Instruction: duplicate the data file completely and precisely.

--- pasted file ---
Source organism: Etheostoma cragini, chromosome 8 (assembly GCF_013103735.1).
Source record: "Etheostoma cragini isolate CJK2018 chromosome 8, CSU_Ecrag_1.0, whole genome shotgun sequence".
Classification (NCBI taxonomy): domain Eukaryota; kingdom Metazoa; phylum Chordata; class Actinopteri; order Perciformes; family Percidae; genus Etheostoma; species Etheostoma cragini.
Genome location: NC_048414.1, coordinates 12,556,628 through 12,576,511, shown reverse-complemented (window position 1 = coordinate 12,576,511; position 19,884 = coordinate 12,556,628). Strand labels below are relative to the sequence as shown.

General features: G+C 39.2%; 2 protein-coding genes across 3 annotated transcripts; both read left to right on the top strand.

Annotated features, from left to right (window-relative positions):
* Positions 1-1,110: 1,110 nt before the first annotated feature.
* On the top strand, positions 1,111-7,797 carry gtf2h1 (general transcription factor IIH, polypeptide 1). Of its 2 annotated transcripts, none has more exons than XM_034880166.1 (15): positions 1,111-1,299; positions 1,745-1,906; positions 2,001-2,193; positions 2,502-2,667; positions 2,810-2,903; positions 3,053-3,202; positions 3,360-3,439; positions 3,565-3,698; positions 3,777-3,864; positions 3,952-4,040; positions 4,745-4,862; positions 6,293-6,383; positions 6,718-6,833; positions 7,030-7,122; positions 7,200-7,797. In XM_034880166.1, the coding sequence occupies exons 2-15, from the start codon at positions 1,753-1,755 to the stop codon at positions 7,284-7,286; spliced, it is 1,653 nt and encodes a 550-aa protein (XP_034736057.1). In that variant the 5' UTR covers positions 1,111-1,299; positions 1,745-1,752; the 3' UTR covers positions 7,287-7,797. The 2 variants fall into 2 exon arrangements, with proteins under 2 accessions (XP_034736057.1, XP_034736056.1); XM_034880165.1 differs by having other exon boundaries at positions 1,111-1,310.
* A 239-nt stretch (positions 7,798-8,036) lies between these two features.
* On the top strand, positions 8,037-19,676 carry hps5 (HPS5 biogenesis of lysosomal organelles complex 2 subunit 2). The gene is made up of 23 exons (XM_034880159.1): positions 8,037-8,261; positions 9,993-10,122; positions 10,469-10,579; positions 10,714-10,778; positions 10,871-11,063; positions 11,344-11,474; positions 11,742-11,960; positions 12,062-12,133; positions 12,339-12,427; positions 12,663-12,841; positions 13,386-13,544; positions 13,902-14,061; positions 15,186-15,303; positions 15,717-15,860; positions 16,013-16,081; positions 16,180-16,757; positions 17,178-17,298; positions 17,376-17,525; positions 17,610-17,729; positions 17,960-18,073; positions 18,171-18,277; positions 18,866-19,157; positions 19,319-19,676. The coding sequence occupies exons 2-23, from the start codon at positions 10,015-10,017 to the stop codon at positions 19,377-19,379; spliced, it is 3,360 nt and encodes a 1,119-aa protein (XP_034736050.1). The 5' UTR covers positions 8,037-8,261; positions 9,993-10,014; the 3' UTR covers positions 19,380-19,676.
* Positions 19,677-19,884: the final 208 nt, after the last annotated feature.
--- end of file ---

Source organism: Etheostoma cragini, chromosome 8 (assembly GCF_013103735.1).
Source record: "Etheostoma cragini isolate CJK2018 chromosome 8, CSU_Ecrag_1.0, whole genome shotgun sequence".
Classification (NCBI taxonomy): domain Eukaryota; kingdom Metazoa; phylum Chordata; class Actinopteri; order Perciformes; family Percidae; genus Etheostoma; species Etheostoma cragini.
Genome location: NC_048414.1, coordinates 12,556,628 through 12,576,511, shown reverse-complemented (window position 1 = coordinate 12,576,511; position 19,884 = coordinate 12,556,628). Strand labels below are relative to the sequence as shown.

General features: G+C 39.2%; 2 protein-coding genes across 3 annotated transcripts; both read left to right on the top strand.

Annotated features, from left to right (window-relative positions):
* Positions 1-1,110: 1,110 nt before the first annotated feature.
* On the top strand, positions 1,111-7,797 carry gtf2h1 (general transcription factor IIH, polypeptide 1). Of its 2 annotated transcripts, none has more exons than XM_034880166.1 (15): positions 1,111-1,299; positions 1,745-1,906; positions 2,001-2,193; positions 2,502-2,667; positions 2,810-2,903; positions 3,053-3,202; positions 3,360-3,439; positions 3,565-3,698; positions 3,777-3,864; positions 3,952-4,040; positions 4,745-4,862; positions 6,293-6,383; positions 6,718-6,833; positions 7,030-7,122; positions 7,200-7,797. In XM_034880166.1, the coding sequence occupies exons 2-15, from the start codon at positions 1,753-1,755 to the stop codon at positions 7,284-7,286; spliced, it is 1,653 nt and encodes a 550-aa protein (XP_034736057.1). In that variant the 5' UTR covers positions 1,111-1,299; positions 1,745-1,752; the 3' UTR covers positions 7,287-7,797. The 2 variants fall into 2 exon arrangements, with proteins under 2 accessions (XP_034736057.1, XP_034736056.1); XM_034880165.1 differs by having other exon boundaries at positions 1,111-1,310.
* A 239-nt stretch (positions 7,798-8,036) lies between these two features.
* On the top strand, positions 8,037-19,676 carry hps5 (HPS5 biogenesis of lysosomal organelles complex 2 subunit 2). The gene is made up of 23 exons (XM_034880159.1): positions 8,037-8,261; positions 9,993-10,122; positions 10,469-10,579; positions 10,714-10,778; positions 10,871-11,063; positions 11,344-11,474; positions 11,742-11,960; positions 12,062-12,133; positions 12,339-12,427; positions 12,663-12,841; positions 13,386-13,544; positions 13,902-14,061; positions 15,186-15,303; positions 15,717-15,860; positions 16,013-16,081; positions 16,180-16,757; positions 17,178-17,298; positions 17,376-17,525; positions 17,610-17,729; positions 17,960-18,073; positions 18,171-18,277; positions 18,866-19,157; positions 19,319-19,676. The coding sequence occupies exons 2-23, from the start codon at positions 10,015-10,017 to the stop codon at positions 19,377-19,379; spliced, it is 3,360 nt and encodes a 1,119-aa protein (XP_034736050.1). The 5' UTR covers positions 8,037-8,261; positions 9,993-10,014; the 3' UTR covers positions 19,380-19,676.
* Positions 19,677-19,884: the final 208 nt, after the last annotated feature.